Five people in New York are currently waiting on test results to see if they have contracted the coronavirus connected to an expanding outbreak in central China, according to Governor Andrew Cuomo's office

There are no confirmed cases in the state to date. All told, the state Department of Health has identified nine people for testing. Four results have come back negative.

The news, part of a now-regular health department update delivered by Cuomo's office on Monday, comes amid increasing concern about the spread of the disease, which has killed at least 81 people and infected nearly 3,000 in China. Worldwide, the disease has reached 16 countries, including the U.S.

"These five individuals remain in isolation as their samples are tested at CDC," Cuomo said in the press release. "While the risk for New Yorkers is currently low, we are still working to keep everyone informed, prepared and safe."

Across the U.S., there are five confirmed cases of the disease. In a briefing on Monday morning, an official for the Centers for Disease Control and Prevention said 110 persons in 26 states are currently under investigation for testing. So far, 32 have tested negative.

While CDC officials are closely monitoring the situation, they described the immediate risk of infection in the U.S. as low. Currently, the CDC estimates that the coronavirus's R-naught, which is the average number of people infected from one other person, is between 1.5 and 3. The R-naught for measles, for example, is between 12 and 18.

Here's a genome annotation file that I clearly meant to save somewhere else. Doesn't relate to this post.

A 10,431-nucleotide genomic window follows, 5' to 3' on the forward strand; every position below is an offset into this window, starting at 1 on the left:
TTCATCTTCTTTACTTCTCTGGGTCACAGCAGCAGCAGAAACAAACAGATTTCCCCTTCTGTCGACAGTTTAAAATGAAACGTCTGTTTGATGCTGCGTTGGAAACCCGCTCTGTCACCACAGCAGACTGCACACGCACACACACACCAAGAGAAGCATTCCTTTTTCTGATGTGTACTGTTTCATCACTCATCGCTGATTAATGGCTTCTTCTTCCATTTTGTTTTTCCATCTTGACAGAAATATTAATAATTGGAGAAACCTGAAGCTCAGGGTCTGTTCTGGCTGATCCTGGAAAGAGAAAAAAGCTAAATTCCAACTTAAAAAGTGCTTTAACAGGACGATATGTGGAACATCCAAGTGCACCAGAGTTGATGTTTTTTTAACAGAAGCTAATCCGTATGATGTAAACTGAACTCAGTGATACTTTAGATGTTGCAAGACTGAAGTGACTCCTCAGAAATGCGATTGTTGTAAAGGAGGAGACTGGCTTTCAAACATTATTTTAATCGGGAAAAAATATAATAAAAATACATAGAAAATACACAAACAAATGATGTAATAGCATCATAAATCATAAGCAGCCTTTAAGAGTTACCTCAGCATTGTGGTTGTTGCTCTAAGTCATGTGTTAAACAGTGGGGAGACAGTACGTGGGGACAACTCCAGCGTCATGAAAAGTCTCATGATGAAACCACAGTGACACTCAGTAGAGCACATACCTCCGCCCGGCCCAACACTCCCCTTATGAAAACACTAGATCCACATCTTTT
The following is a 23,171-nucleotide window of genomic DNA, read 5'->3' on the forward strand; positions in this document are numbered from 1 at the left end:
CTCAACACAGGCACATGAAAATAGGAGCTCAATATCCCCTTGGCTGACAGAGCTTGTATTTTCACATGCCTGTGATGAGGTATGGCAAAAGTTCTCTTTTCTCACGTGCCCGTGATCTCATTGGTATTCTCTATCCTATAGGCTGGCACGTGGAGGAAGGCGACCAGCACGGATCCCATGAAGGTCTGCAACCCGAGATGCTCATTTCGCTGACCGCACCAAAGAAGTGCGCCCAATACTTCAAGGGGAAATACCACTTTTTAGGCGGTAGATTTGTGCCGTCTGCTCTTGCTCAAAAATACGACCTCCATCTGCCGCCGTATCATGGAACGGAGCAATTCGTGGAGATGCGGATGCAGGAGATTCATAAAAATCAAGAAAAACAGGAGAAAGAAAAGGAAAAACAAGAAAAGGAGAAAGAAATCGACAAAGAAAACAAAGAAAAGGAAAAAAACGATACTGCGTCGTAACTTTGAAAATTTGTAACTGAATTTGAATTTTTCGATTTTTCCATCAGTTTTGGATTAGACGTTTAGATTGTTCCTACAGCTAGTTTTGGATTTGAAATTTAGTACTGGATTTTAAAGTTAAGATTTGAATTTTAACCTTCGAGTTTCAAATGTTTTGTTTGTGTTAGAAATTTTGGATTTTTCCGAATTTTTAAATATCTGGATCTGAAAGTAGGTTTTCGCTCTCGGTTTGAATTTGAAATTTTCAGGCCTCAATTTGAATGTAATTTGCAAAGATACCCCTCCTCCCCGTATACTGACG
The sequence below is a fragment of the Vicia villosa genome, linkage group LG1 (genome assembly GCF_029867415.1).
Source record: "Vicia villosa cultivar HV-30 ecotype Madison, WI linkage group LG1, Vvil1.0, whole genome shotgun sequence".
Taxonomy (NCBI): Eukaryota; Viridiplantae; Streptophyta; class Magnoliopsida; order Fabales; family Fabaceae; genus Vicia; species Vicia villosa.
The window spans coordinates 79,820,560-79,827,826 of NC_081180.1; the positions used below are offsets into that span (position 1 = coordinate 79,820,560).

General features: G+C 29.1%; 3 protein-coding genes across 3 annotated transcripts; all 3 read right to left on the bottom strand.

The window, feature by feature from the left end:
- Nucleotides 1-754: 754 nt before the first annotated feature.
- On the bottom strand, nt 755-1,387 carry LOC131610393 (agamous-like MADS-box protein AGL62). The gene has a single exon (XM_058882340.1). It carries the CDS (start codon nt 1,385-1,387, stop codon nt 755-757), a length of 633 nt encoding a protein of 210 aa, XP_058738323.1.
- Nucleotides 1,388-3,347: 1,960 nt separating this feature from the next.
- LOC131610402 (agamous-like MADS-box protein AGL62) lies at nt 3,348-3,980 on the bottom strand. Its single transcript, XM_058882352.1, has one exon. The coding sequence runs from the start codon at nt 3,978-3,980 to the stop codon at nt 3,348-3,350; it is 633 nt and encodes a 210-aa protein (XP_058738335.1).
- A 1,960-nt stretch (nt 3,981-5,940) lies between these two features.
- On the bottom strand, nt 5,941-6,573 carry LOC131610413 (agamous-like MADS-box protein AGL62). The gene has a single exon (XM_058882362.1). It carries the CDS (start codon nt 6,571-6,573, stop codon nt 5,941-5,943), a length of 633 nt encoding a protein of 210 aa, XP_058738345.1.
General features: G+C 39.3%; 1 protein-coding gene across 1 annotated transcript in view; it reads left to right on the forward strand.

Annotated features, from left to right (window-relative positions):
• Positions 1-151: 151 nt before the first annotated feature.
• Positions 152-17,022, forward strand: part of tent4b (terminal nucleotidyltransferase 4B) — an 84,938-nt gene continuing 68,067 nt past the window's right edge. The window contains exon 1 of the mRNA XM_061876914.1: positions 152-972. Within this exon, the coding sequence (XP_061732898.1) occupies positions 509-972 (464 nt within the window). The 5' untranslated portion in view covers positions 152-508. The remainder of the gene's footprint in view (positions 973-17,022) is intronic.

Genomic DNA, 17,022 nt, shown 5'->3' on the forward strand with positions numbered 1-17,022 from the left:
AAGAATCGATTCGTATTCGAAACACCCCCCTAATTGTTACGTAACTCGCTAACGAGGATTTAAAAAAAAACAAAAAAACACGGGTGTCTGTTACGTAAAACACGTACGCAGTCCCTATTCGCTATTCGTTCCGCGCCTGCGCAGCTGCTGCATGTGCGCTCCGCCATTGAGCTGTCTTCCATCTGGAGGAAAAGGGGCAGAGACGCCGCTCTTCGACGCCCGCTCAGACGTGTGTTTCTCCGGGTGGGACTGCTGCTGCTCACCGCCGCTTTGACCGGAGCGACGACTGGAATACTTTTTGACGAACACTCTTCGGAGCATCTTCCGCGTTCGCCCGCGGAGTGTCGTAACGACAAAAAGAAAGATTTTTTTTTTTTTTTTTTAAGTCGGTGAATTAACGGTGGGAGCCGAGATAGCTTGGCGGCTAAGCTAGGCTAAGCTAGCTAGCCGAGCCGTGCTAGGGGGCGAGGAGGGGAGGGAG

Dr. Nancy Messonnier, director of the National Center for Immunization and Respiratory Diseases, said that all tests are being centrally processed by the CDC. However, the agency is working on developing diagnostic test kits for some states to use.

Local health officials as well as Mayor Bill de Blasio have said that it is only a matter of time before the coronavirus arrives in New York City, which has the largest Chinese community outside of Asia. Dr. Perry Pong, the chief medical officer of the Charles B. Wang Community Health Center in Chinatown, told Gothamist last week that he expects the cases to arrive in the following weeks after the Lunar New Year, when Chinese New Yorkers may be returning.

The incubation period, during which time a person may have coronavirus but not realize it, can last up to two weeks, according to officials. An infected person without symptoms may still be able to spread the virus during the incubation period without realizing it.

Although flights out of Hubei province, the source of the virus, have been stopped, some travelers may have traveled to and departed from other cities in China. The CDC is currently conducting screening at five airports, including John F. Kennedy in New York. New Jersey elected officials have called on the agency to also include Newark Liberty Airport.

City officials are urging any individuals who have recently traveled to the central Chinese region—or been in contact with someone who has—to contact a doctor immediately if they experience symptoms such as fever, cough, or difficulty breathing.